Are citizenship exports killing education?

By Leith van Onselen

Over the past few years, several people in the higher education sector have expressed concern to me that education standards are being eroded as education providers have turned into ‘factories’ selling degrees/diplomas, often to foreigners as a pathway to future permanent residency.

Those that I have met involved in teaching/lecturing have complained that they often feel unable to fail students for fear that it will lead to a backlash, resulting in less ‘sales’ of degrees/diplomas in the future. In turn, they believe that education standards and the value of higher education are getting watered down, with obvious repercussions for future productivity.

Over the past year, a series of reports have emerged highlighting these concerns in greater detail. For example, Fairfax has previously reported that international student colleges have taken cash kickbacks in return for helping overseas workers and students win Australian visas using fake qualifications. The ABC has made similar reports.

Four Corners has also previously uncovered international education university cheating and plagiarism rorts.

Today, The Australian has released three articles (here, here and here) uncovering widespread rorting by private colleges.

According to one report, Australian private colleges were handed more than $1.4 billion in government-funded VET Fee -Help loans last year, which was four times as much as was provided to public vocational education and training providers. Yet, only 14,400 students managed to complete courses at private colleges last year, compared with 18,400 students at TAFE and other public providers. Thus, the figures reveal that private colleges are inflating course costs but providing very poor educational outcomes.

Indeed, according to another Australian report, Private training colleges have tripled tuition fees in three years and lumped taxpayers with billions in tuition loans:

Official data reveals the average tuition fee for an information technology diploma soared from $2779 in 2011 to $18,735 last year. Colleges are charging students an average of $15,493 for a diploma of business management that cost $4623 in 2011.

Business courses, including dip­lomas in hair salon management and training for “fitness business professionals’’, account for half the $1.7bn students borrowed for vocational training courses last year.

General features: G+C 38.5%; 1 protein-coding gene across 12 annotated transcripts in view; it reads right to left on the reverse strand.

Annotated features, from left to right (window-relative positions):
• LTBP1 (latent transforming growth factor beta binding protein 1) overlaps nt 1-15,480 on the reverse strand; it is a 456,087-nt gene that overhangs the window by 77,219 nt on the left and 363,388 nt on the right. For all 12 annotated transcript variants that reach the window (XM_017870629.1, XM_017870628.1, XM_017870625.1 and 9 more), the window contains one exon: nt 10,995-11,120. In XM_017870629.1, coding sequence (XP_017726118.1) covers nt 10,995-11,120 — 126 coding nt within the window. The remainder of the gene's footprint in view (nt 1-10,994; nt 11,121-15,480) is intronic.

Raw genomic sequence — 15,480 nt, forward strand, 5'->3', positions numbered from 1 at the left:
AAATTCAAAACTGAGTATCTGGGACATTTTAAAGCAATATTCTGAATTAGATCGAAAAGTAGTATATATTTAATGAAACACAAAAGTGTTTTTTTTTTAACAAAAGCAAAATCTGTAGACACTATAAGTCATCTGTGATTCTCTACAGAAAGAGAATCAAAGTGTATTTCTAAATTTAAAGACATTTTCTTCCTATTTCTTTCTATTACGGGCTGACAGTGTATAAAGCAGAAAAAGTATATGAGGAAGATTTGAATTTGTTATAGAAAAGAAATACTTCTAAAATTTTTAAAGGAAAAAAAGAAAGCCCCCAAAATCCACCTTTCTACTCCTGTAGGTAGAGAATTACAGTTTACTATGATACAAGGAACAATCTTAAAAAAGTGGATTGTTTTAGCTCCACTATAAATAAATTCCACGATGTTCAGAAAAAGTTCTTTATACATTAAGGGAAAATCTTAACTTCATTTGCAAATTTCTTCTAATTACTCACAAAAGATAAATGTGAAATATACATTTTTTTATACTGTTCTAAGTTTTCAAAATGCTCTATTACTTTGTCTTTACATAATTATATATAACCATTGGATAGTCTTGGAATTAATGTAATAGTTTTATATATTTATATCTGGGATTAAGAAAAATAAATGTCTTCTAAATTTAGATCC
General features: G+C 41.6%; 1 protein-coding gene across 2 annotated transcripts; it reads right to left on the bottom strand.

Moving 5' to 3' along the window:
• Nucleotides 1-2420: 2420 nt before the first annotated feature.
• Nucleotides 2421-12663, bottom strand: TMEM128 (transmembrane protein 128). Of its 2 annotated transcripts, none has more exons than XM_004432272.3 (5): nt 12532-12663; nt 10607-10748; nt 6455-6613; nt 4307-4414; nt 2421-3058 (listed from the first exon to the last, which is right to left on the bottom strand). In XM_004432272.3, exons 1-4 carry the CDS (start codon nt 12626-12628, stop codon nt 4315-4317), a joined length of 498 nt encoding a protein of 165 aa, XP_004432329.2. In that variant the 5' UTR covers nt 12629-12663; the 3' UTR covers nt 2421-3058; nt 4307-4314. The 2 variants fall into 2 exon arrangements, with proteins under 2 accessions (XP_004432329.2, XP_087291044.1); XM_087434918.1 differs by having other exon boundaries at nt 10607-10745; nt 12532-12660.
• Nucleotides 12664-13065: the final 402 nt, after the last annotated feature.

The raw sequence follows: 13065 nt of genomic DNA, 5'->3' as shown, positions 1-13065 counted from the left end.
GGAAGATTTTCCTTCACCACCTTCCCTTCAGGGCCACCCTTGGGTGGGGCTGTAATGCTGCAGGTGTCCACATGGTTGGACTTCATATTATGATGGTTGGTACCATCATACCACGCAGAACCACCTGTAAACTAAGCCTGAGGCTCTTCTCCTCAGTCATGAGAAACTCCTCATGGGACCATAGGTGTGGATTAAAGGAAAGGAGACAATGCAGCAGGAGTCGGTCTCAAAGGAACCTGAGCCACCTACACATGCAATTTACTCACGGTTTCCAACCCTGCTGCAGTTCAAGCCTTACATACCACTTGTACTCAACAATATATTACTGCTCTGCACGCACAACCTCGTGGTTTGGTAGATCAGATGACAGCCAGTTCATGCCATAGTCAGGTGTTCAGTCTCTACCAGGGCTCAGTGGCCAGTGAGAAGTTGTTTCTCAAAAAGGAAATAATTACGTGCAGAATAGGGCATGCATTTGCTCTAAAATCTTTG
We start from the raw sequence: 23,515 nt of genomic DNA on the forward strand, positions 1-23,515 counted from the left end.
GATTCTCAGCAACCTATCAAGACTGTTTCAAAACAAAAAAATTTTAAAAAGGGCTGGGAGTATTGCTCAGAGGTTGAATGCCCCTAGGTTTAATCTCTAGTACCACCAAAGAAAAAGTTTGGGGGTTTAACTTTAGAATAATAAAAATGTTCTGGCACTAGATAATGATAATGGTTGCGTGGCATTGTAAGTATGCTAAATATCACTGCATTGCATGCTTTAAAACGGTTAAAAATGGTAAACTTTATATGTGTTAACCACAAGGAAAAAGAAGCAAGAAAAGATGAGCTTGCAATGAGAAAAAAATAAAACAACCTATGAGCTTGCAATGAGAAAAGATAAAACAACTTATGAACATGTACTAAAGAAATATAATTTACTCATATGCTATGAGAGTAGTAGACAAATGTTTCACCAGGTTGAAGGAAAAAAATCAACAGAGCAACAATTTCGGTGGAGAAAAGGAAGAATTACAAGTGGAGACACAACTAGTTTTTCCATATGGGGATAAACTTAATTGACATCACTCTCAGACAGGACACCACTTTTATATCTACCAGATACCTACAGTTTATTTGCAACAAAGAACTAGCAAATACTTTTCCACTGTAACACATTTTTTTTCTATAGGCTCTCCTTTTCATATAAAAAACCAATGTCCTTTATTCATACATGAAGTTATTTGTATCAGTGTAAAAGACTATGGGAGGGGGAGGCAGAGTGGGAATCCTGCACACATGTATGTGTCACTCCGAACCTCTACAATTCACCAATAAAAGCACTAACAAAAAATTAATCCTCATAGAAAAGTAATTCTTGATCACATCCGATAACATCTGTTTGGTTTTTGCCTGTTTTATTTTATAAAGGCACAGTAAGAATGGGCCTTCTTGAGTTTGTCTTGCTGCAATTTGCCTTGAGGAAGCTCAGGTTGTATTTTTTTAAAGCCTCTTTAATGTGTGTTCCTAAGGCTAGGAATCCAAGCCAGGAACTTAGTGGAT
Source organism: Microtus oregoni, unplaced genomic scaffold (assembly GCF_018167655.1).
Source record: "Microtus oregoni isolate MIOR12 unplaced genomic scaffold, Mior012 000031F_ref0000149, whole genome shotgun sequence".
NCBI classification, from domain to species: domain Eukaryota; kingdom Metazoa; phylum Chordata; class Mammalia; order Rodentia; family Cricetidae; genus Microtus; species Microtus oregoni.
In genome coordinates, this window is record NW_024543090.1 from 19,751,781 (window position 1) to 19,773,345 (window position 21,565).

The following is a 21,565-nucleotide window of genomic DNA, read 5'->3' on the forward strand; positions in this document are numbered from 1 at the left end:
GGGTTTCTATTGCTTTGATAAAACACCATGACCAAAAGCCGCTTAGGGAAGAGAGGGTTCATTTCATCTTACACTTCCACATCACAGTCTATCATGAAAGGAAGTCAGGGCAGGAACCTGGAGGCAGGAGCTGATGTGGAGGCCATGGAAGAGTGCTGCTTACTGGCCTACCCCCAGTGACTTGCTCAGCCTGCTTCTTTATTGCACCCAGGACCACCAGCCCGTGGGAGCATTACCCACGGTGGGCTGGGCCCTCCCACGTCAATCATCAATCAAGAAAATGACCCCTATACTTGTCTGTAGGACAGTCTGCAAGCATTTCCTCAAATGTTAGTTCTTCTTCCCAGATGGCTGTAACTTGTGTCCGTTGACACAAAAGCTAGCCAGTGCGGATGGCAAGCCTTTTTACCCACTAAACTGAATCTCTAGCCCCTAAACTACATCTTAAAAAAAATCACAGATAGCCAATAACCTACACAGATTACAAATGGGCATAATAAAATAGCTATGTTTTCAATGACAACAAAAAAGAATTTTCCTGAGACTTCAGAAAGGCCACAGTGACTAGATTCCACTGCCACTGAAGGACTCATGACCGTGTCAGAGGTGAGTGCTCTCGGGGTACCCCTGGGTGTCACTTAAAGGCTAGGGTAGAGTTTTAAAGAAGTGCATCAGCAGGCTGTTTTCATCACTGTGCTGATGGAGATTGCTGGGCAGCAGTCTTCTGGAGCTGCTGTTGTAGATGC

Across all fields, the average tuition fee for a vocational training diploma has tripled from $4814 to $12,308 in three years, the latest federal Education Department data shows.

The Australian’s Judith Sloan summarises the problem as follows:

Fly-by-night operations could lure students to expensive, inadequate courses and send the bill to the federal government. Students were urged to take loans on the understanding they would not have to repay the principal…

The above reports highlight an inherent conflict with Australia’s higher education system: how to maintain education standards at the same time as maximising profits, be it via education exports or domestic tuition?

Producing ‘degree/diploma factories’ obviously will maximise profits, at least in the short-term, but will lead to the dilution of standards and the value of higher education, negatively impacting on productivity. However, by enforcing standards, the sector risks lowering sales of degrees/diplomas, thus negatively impacting profits.

A related issue is that Australia’s education system has become an integral part of the immigration industry – effectively a way for foreigners to gain backdoor permanent residency to Australia.

The RBA’s submission to the parliamentary inquiry into home ownership revealed as much when it noted that “recent  rule  changes  have  made  it  easier  for  students  to  remain  in  Australia  after  graduation,  including  by  becoming  permanent  residents”, and then forecast a huge increase in net migration from international students, particularly into Melbourne and Sydney:

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One wonders whether Australia’s education exports would be anywhere near as high if the carrot of permanent migration was not attached. That is, if Australia’s higher education system had to compete solely on quality, would they be able to stand on their own two feet? And would education standards, therefore, improve without the focus on foreign students?

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